Dublin Trans and Intersex Pride sees huge crowds line streets demanding an end to violence
Dublin Trans and Intersex Pride returned with its largest crowd yet marching through the capital for equality and liberation.
As many as 2,000 people marched on Saturday (17 July), according to the Irish Independent, with trans and intersex people and their allies demanding better access to healthcare and an end to transphobia.
Ahead of the march, LGBTQ+ activist Izzy Kamikaze spoke to the crowd outside the gates of the Garden of Remembrance.
Kamikaze said: “I was proud to participate in the first Dublin Trans Pride, and the pride I feel in having been there is just as important to me as my pride in having been part of the Fairview Park march [Ireland’s first-ever gay rights protest, held after the murder of gay man Declan Flynn], 39 years ago.”
“When we march today we are making history, just as we made history back then.”
Lilith Ferreyra-Carroll from TENI spoke on the growing presence of transphobic groups in Ireland.
“Transphobic groups in recent weeks have intensified their ongoing campaigns of misinformation, division and hate, and our media has shamefully played their part in the name of balance, debate, concerns,” Ferreyra-Carroll said.
She added the trans community is “strong” and “will never go away”.
“Trans people of Ireland – the people of Ireland – have responded resoundingly that intolerance will not be tolerated. Trans and non-binary people are our friends and family.”
National broadcaster RTE was called out over its recent platforming of anti-trans voices. Dublin Pride cut ties with the broadcaster in June over “extremely harmful anti-trans rhetoric” broadcast on RTE Radio One’s LiveLine with Joe Duffy
“Transphobia ruins lifes. RTE apologise,” crowds chanted.
Many speakers reflected on the shocking murders of two gay men in Sligo, Aidan Moffitt and Micheal Snee, in April.
Delroy Mpofu, from TENI, also paid tribute to Sylva Tukula, a trans woman who died while living in an only-male direct provision centre and was buried without her friends being notified about the funeral in August 2018.
Olive Wilson, Intersex Ireland founding member, spoke of how intersex people make up two per cent of the population and are virtually invisible.
Wilson said despite being a “tiny minority”, the community deserves bodily integrity. She added IGM should be considerered a crime just as female genital mutilation is considered.
“Intersex children and babies are given no legal protection against [IGM]. Intersex parents experience pressure to change their babies’ bodies,” she told the mass of people. “It is a long term mistake and the implications are fairly awful for that person for the rest of their life.”
As Ireland celebrated Traveller Pride Week, Mary McDonagh of the National Action Group for LGBT+ Traveller and Roma Rights spoke on the need to protect young queer members of the communities.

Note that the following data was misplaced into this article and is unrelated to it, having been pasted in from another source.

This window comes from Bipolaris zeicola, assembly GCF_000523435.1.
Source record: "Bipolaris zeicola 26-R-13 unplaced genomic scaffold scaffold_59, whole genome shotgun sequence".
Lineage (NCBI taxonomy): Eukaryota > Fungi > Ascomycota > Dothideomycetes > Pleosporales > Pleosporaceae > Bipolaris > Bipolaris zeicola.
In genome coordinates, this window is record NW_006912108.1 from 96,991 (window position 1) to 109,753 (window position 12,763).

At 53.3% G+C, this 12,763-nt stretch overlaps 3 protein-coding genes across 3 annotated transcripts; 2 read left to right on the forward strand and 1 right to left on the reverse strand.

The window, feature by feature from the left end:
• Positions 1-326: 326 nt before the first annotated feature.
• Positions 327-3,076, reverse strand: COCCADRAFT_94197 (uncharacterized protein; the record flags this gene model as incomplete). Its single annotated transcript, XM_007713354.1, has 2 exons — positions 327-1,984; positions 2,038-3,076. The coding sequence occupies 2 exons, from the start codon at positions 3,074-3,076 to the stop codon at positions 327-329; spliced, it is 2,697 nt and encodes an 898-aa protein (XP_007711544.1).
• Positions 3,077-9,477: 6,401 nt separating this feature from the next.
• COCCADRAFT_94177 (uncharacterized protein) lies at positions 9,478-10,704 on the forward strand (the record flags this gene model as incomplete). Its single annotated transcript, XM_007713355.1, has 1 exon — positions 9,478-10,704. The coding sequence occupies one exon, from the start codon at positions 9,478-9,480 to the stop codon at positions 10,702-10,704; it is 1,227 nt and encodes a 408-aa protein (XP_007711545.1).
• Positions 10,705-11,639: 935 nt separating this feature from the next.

Others highlighted Ireland’s inaccessible trans healthcare, known for its six year waiting list and its highly intrusive questions about patients’ porn habits and personal sexual preferences. The “failing” system has pushed many trans people to undertake private treatment or seek it abroad.
They also called for a strict ban on conversion therapy, something the government has vowed to enact.
The march included representatives from Mammies for Trans Rights, Dublin Lesbian Line, Irish Furries, Amnesty Ireland and many more. Political parties also joined, including People Before Profit, Social Democrats and representatives from Sinn Fein.
Its route spanned O’Connell Street, made its way across the bridge and winded past Trinity College before stopping onto Merrion Square outside the Department of the Taoiseach.
Chants calling for better trans healthcare, an end to intersex genital mutilation (IGM) and an end to transphobia filled the air as onlookers clapped and waved in support.
Banners were dotted among the crowd, with messages including “Pride is a protest, “No Pride under pink profit”, “No world without trans”, “Trans rights are human rights” and “Trans murders are political”.
To close off the march, Dublin Trans and Intersex Pride organiser Ollie Bell said the anti-capitalist protest was proud to take place again in what has been a worrying period of time for LGBTQ+ rights.
“Although we see so much progress in Ireland with marriage equality and repeal, we still have so much more to fight for,” they said.
“Capitalism is a system that breeds inequality and perpetrates a system that is incapable of ending inequality and violence. And, we have seen an increase in violence against our community.”
Drawing attention to a recent attack at Dublin Pride which resulted in a trans person being hospitalised with a fractured skull, they said people will have to come together to end the violence.
“The amount of people that are with us today and the amount of people that have joined the march and cheering on for us shows there is support for trans and intersex people,” Bell said.
Lucy O’Connor, 21, travelled from Mayo for her first Dublin Trans and Intersex Pride. She told PinkNews: “It’s just so nice to see everyone here and to feel that support. Being trans and coming out has been so hard but I know this community is always here for me.”
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